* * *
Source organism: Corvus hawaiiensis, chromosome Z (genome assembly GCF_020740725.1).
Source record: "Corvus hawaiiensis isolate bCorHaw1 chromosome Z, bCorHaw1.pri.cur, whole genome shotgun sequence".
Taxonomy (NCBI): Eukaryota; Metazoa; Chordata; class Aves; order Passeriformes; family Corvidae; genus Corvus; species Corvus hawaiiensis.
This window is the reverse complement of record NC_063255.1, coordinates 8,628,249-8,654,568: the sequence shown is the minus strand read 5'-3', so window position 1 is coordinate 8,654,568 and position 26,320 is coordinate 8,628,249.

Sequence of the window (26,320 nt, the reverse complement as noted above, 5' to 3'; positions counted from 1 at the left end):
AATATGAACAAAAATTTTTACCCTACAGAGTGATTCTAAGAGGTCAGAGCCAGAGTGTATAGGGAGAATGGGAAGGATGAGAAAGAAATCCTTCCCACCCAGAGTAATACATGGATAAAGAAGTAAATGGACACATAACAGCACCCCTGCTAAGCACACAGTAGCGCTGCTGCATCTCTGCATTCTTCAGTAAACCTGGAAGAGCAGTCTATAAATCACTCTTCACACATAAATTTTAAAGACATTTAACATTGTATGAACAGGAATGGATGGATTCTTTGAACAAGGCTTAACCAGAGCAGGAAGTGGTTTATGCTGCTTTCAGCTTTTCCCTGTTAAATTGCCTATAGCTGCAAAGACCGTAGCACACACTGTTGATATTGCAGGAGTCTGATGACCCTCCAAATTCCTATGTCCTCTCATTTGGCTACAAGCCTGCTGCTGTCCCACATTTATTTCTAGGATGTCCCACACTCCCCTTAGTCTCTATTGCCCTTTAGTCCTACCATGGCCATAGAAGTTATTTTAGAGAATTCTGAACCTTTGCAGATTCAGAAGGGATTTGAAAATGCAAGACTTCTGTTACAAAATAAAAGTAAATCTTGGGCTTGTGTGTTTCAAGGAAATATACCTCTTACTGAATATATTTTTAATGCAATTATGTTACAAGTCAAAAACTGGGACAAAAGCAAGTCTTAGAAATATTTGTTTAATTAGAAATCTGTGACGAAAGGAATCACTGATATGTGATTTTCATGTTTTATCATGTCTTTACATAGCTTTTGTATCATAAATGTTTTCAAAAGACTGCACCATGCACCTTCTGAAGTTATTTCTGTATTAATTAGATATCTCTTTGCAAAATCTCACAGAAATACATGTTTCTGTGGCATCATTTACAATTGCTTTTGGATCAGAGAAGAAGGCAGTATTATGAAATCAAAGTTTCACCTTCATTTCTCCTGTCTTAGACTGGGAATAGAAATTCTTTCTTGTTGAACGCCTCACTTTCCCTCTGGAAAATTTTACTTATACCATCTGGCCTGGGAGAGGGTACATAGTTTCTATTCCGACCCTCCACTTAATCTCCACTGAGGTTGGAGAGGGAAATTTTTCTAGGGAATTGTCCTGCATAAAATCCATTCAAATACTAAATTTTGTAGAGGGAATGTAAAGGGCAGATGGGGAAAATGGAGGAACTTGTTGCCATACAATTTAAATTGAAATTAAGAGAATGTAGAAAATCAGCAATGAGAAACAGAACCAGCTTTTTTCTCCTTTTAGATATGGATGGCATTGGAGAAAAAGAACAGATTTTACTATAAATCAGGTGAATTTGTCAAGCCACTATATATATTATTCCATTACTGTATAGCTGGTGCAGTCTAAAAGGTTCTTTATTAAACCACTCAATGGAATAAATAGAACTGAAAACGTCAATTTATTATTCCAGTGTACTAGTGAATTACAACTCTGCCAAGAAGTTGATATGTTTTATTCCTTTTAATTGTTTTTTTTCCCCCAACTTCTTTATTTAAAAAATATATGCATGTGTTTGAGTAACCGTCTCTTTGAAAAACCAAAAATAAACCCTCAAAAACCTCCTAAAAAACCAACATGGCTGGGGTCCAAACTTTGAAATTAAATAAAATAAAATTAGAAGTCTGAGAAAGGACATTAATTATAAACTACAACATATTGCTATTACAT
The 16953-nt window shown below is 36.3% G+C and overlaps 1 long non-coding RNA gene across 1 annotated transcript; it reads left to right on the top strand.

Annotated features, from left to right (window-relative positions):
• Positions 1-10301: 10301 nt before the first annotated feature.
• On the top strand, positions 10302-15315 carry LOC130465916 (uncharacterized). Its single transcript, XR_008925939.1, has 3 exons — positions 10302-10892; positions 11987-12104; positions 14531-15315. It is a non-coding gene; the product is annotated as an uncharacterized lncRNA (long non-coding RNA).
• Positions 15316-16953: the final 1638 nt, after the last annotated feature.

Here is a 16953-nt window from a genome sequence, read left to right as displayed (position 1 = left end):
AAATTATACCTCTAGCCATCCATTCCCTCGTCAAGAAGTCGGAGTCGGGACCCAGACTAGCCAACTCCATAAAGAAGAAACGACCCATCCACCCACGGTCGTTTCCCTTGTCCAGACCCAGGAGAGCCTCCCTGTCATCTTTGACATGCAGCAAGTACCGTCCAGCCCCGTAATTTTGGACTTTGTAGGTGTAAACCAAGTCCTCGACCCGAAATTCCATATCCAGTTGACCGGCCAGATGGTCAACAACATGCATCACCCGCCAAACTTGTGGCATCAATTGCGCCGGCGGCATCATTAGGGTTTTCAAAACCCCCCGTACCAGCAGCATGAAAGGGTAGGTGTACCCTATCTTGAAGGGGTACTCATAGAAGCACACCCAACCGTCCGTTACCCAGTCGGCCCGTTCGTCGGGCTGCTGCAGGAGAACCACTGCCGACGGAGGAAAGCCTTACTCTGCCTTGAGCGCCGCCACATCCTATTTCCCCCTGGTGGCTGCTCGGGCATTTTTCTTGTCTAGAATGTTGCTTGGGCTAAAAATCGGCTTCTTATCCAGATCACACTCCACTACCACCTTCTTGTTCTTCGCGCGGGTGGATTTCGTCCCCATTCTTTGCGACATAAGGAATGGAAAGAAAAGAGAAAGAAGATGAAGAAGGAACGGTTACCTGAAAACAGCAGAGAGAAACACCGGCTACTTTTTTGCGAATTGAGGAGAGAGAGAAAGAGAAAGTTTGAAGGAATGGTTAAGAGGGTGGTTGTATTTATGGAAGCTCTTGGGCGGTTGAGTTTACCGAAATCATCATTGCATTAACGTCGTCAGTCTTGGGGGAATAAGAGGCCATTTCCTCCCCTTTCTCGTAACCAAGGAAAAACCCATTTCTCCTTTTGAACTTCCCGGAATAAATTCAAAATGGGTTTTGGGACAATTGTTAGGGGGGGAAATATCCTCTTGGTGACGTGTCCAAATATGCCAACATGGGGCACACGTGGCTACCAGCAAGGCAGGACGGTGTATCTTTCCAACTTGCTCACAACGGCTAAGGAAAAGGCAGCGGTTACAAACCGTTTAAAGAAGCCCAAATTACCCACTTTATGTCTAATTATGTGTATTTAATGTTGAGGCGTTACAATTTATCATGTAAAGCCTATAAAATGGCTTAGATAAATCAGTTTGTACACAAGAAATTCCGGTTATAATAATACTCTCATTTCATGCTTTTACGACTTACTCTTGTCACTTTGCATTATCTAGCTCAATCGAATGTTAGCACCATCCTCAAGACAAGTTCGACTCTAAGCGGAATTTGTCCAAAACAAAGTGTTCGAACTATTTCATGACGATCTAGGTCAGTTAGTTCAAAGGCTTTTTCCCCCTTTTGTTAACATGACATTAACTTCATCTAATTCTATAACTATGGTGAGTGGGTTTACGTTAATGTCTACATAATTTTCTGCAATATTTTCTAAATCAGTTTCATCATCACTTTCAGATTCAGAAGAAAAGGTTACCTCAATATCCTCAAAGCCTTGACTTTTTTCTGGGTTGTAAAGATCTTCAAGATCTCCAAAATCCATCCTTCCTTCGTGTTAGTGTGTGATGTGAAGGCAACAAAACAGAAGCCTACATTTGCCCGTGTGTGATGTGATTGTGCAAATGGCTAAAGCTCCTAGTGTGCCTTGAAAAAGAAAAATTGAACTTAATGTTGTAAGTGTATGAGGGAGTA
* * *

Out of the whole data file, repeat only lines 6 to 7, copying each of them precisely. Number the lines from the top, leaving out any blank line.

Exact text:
AATATGAACAAAAATTTTTACCCTACAGAGTGATTCTAAGAGGTCAGAGCCAGAGTGTATAGGGAGAATGGGAAGGATGAGAAAGAAATCCTTCCCACCCAGAGTAATACATGGATAAAGAAGTAAATGGACACATAACAGCACCCCTGCTAAGCACACAGTAGCGCTGCTGCATCTCTGCATTCTTCAGTAAACCTGGAAGAGCAGTCTATAAATCACTCTTCACACATAAATTTTAAAGACATTTAACATTGTATGAACAGGAATGGATGGATTCTTTGAACAAGGCTTAACCAGAGCAGGAAGTGGTTTATGCTGCTTTCAGCTTTTCCCTGTTAAATTGCCTATAGCTGCAAAGACCGTAGCACACACTGTTGATATTGCAGGAGTCTGATGACCCTCCAAATTCCTATGTCCTCTCATTTGGCTACAAGCCTGCTGCTGTCCCACATTTATTTCTAGGATGTCCCACACTCCCCTTAGTCTCTATTGCCCTTTAGTCCTACCATGGCCATAGAAGTTATTTTAGAGAATTCTGAACCTTTGCAGATTCAGAAGGGATTTGAAAATGCAAGACTTCTGTTACAAAATAAAAGTAAATCTTGGGCTTGTGTGTTTCAAGGAAATATACCTCTTACTGAATATATTTTTAATGCAATTATGTTACAAGTCAAAAACTGGGACAAAAGCAAGTCTTAGAAATATTTGTTTAATTAGAAATCTGTGACGAAAGGAATCACTGATATGTGATTTTCATGTTTTATCATGTCTTTACATAGCTTTTGTATCATAAATGTTTTCAAAAGACTGCACCATGCACCTTCTGAAGTTATTTCTGTATTAATTAGATATCTCTTTGCAAAATCTCACAGAAATACATGTTTCTGTGGCATCATTTACAATTGCTTTTGGATCAGAGAAGAAGGCAGTATTATGAAATCAAAGTTTCACCTTCATTTCTCCTGTCTTAGACTGGGAATAGAAATTCTTTCTTGTTGAACGCCTCACTTTCCCTCTGGAAAATTTTACTTATACCATCTGGCCTGGGAGAGGGTACATAGTTTCTATTCCGACCCTCCACTTAATCTCCACTGAGGTTGGAGAGGGAAATTTTTCTAGGGAATTGTCCTGCATAAAATCCATTCAAATACTAAATTTTGTAGAGGGAATGTAAAGGGCAGATGGGGAAAATGGAGGAACTTGTTGCCATACAATTTAAATTGAAATTAAGAGAATGTAGAAAATCAGCAATGAGAAACAGAACCAGCTTTTTTCTCCTTTTAGATATGGATGGCATTGGAGAAAAAGAACAGATTTTACTATAAATCAGGTGAATTTGTCAAGCCACTATATATATTATTCCATTACTGTATAGCTGGTGCAGTCTAAAAGGTTCTTTATTAAACCACTCAATGGAATAAATAGAACTGAAAACGTCAATTTATTATTCCAGTGTACTAGTGAATTACAACTCTGCCAAGAAGTTGATATGTTTTATTCCTTTTAATTGTTTTTTTTCCCCCAACTTCTTTATTTAAAAAATATATGCATGTGTTTGAGTAACCGTCTCTTTGAAAAACCAAAAATAAACCCTCAAAAACCTCCTAAAAAACCAACATGGCTGGGGTCCAAACTTTGAAATTAAATAAAATAAAATTAGAAGTCTGAGAAAGGACATTAATTATAAACTACAACATATTGCTATTACAT
The 16953-nt window shown below is 36.3% G+C and overlaps 1 long non-coding RNA gene across 1 annotated transcript; it reads left to right on the top strand.